Tobias Waite was born in Berkeley, California, and currently lives/works in NYC. He attended UC Berkeley and NYU, and is a current resident at the Artha Project.
Tell us a little bit about yourself and what you do. I grew up back and forth between rural Massachusetts/NYC and all over the west coast. I’ve had a relatively itinerant life, but have always had this notion that I’d be settled down working seriously as an artist by 35. I based that notion err precognition on having x amount of life experience, like all the sights, interactions, and whatever else, would lead to this UNDERSTANDING. I’ve yet to turn 35, and in one way yes, I’m super serious about my art practice, but also like all this experience has been completely irrelevant in terms of what I’m concerned with. I’d envisioned being an artist as basically being Nick Nolte in New York Stories. The reality for me, however, is very sedate, like all the chaos is outside, and artmaking is diametrically opposed to it.
What are some recent, upcoming or current projects you are working on? I’m currently sharing a space, as part of this residency, with two artists I really admire and have a great time working with, Amanda Nedham and Lala Abaddon. I’ve been trying to make the most of that, keeping day labor as minimal as possible, and maxing out in the studio. Despite spending a lot of time on various dead-end prototypes, I’ve found a few series I’m optimistic about. Mainly these corrugated paintings, which are done on printmaking paper, soaked in water, left to dry cinched between PVC pipes screwed to a plastic pallet, then buttoned to the wall. I’ve also been working on a few other projects, which are in more primitive stages, but I’m excited for their futures.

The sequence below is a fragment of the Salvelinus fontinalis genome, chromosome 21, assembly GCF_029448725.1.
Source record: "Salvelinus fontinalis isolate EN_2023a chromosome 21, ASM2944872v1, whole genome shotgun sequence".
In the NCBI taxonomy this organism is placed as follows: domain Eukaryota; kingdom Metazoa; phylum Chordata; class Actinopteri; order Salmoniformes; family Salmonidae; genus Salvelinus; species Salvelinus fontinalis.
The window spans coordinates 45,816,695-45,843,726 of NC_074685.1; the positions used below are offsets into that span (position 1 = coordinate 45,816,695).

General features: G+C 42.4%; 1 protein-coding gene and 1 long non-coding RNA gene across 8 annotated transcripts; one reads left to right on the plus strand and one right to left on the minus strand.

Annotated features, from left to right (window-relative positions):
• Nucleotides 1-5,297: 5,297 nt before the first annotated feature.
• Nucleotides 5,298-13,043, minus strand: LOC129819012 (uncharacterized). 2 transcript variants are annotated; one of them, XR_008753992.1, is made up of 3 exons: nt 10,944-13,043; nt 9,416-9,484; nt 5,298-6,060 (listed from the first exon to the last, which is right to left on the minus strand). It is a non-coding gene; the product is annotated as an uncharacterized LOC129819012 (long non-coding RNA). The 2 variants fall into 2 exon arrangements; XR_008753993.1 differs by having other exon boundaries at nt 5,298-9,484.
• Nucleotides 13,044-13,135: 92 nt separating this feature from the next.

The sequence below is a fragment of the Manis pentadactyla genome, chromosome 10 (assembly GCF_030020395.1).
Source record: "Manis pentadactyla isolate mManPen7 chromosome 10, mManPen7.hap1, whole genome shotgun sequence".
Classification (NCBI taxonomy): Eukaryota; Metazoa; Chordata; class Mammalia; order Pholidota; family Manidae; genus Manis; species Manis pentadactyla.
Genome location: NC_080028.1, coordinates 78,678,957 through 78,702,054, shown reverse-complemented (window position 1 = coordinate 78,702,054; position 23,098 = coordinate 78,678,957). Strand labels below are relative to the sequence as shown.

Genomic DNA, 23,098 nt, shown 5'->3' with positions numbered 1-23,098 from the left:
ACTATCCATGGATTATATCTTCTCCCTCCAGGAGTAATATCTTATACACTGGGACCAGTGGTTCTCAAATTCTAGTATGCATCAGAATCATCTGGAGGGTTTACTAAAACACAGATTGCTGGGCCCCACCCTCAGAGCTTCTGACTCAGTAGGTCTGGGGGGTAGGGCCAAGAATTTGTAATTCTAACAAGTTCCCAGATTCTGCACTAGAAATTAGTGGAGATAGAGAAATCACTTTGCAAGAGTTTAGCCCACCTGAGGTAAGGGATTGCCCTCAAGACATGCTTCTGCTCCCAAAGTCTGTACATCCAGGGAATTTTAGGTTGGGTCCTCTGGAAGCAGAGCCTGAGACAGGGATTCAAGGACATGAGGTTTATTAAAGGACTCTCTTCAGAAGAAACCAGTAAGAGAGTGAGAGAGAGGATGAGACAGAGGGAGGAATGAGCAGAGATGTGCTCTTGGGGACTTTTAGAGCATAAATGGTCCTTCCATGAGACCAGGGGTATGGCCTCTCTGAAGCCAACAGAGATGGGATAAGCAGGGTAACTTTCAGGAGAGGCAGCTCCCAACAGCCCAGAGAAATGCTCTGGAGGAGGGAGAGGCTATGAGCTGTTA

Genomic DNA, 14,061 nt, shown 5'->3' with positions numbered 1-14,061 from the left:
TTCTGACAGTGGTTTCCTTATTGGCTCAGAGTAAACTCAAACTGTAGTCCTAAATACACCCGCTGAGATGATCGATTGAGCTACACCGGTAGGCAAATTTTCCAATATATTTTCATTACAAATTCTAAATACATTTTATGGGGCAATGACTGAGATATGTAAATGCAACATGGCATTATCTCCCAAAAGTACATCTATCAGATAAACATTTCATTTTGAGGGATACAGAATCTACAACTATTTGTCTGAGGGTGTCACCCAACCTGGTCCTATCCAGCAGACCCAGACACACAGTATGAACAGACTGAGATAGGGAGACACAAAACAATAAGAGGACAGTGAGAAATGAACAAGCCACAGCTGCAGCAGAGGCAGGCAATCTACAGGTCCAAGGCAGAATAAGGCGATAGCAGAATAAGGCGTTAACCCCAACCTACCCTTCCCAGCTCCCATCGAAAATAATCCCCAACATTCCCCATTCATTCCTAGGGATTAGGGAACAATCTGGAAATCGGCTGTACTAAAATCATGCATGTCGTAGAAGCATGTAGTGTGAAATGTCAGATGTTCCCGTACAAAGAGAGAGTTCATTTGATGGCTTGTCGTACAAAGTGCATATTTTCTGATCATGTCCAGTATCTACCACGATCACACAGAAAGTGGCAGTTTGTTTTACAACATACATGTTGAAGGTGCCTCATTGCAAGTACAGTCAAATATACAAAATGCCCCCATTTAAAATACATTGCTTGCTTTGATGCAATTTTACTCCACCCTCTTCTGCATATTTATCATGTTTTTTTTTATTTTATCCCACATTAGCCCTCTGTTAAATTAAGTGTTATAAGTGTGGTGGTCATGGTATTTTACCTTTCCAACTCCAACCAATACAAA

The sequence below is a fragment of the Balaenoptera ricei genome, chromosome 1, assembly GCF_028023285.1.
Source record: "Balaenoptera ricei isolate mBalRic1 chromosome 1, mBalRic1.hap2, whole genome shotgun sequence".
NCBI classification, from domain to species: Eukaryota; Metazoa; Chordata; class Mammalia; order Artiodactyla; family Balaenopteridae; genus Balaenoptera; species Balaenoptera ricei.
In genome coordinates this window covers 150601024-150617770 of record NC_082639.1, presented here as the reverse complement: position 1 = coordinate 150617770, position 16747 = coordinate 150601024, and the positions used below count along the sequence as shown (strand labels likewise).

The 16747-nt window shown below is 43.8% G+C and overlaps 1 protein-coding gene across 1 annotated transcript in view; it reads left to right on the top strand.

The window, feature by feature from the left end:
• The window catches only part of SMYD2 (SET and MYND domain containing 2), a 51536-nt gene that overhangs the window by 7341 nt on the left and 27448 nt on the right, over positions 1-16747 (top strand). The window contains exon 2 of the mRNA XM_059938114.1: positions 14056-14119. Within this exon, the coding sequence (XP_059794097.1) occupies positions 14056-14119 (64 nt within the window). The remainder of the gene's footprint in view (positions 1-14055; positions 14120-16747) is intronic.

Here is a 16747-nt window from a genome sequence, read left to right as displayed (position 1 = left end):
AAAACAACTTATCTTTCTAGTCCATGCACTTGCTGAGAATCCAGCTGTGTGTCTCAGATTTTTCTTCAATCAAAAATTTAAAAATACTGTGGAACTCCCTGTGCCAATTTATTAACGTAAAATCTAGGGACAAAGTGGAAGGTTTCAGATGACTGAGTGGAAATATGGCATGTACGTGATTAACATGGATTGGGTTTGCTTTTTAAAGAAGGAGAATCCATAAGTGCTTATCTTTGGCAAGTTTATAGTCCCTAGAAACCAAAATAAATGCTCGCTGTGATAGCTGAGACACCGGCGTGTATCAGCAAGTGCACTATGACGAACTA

What is one of the bigger challenges you and/or other artists are struggling with these days and how do you see it developing? The #1 struggle for me, in New York, is staying afloat while having studio time. It’s a trying existence, but definitely worth it. I think the stress of day to day survival makes for tougher work.
In terms of art-making in general, I was re-watching some Art21 episodes from the 2000’s recently, and some of the work seemed sodated already. I’ve been wondering since, whether contemporary art is becoming increasingly temporal and fleeting.
How did your interest in art begin? At Berkeley, I was studying architecture, but also taking a lot of art electives. They had a 24-hour studio, and I’d stay there late quite a bit and work or hang out. That was my first experience with a concentrated art zone, not just like drawing in my room. It made me way more aware of the scope of possibilities one has working as an artist.
What materials do you use in your work and what is your process like? Working in construction has primarily informed my process. In terms of literal process of events, like making work as a series of specific actions. But also in opposition: building whatever, is already this process people have been ironing out for however long, towards a tangible end. Making a new, non tangible-end thing entirely, through a set process, is oblique, like working an assembly line at an aimless factory.
What artists are you interested in right now? In relation to my current work, Petr Kvíčala’s paintings have been really informative. HC Westermann is my favorite. I strive to stay on a similar course, true to my own vision, with labored craft.
What was the last exhibition you saw that stuck out to you? Currently, the Jean Prouve structures at Gagosian. One that’s been consistently on my mind though, and which has inspired and informed my current work a great deal, was the Walead Beshty-curated group show at Petzel last summer.
If you hadn’t become an artist what do you think you’d be doing? I’ve decided that if I go to grad school, it’ll be for anthropology. So maybe that, but more likely construction or house painting.
What are you listening to right now? The Tommyknockers audiobook. I think Stephen King books generally set a great pace for long-term projects.